Featuring The Heart's Invisible Furies by John Boyne, Trust No Aunty by Maria Qamar and All Is Beauty Now by Sarah Faber.
Beneath The Surface
In Brazil, a picture-perfect family is set to leave their home to head to the patriarch’s birth country, Canada, to start anew. But right before they are set to leave, the eldest daughter heads to the beach, swims in the ocean and vanishes. A drowning, they say. But with no body to bury, the remaining family (mother, father and two sisters) is left without certainty or closure, and postpones their trip to Canada for a year. This is where the story really begins, as we follow the remaining family members as they prepare to once again, leave Brazil behind. You’ll meet a heartbroken father whose charisma masks his extreme and sometimes frightening emotions, and a tired mother just trying to protect her family. Plus, two young girls turning into women, who aren’t quite ready to leave their childhoods in Brazil behind. You’ll even meet the woman who walked into the water and disappeared—and discover why.
Maria Qamar is a Toronto-based illustrator, perhaps better known by her handle, @hatecopy. A first-generation Canadian, Qamar was raised in a traditional South Asain home, and quickly learned that her aesthetics (goth-leaning) and ambitions (drawing) weren't in keeping with her family's expectations. This book is both a great introduction to her graphic illustrations and her witty take on growing up in a South Asain family. The "Aunty" in the title refers to an older lady—"a cross-cultural phenomenon that isn't limited to a family member; she could be a neighbour, a family friend, or just some lady on the bus"—hell-bent on sharing (often unsolicited) advice. Though Qamar's hilarious guide to dealing with feisty and opinionated women is firmly rooted in her own cultural experience, her take is completely relatable—and laugh-out-loud funny. Who among us has not dealt with an unwanted matchmaker or unwarranted attention in our own personal lives?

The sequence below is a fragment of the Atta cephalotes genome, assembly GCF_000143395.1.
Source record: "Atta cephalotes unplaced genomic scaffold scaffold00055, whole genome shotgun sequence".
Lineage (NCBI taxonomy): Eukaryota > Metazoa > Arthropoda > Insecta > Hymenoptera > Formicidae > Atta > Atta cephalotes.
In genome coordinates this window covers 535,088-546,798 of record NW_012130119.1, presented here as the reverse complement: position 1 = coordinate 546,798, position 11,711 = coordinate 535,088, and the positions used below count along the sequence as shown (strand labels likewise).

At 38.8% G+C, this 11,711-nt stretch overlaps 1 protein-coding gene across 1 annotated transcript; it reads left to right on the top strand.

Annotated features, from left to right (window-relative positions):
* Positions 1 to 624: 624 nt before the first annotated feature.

Trust No Aunty (Touchstone) by Maria Qamar, $22.50.
Losing a parent is never easy, but Simran feels especially emotionally crippled thanks to the death of her mother, Amrita, the disintegration of her marriage and the growing distance from her daughter. In her grief, she turns inward and remembers her tense upbringing and absent sibling, and reveals Amrita’s own troubled life before she was ever a mother.
Someone You Love is Gone (Penguin Random House) by Gurjinder Basran, $25.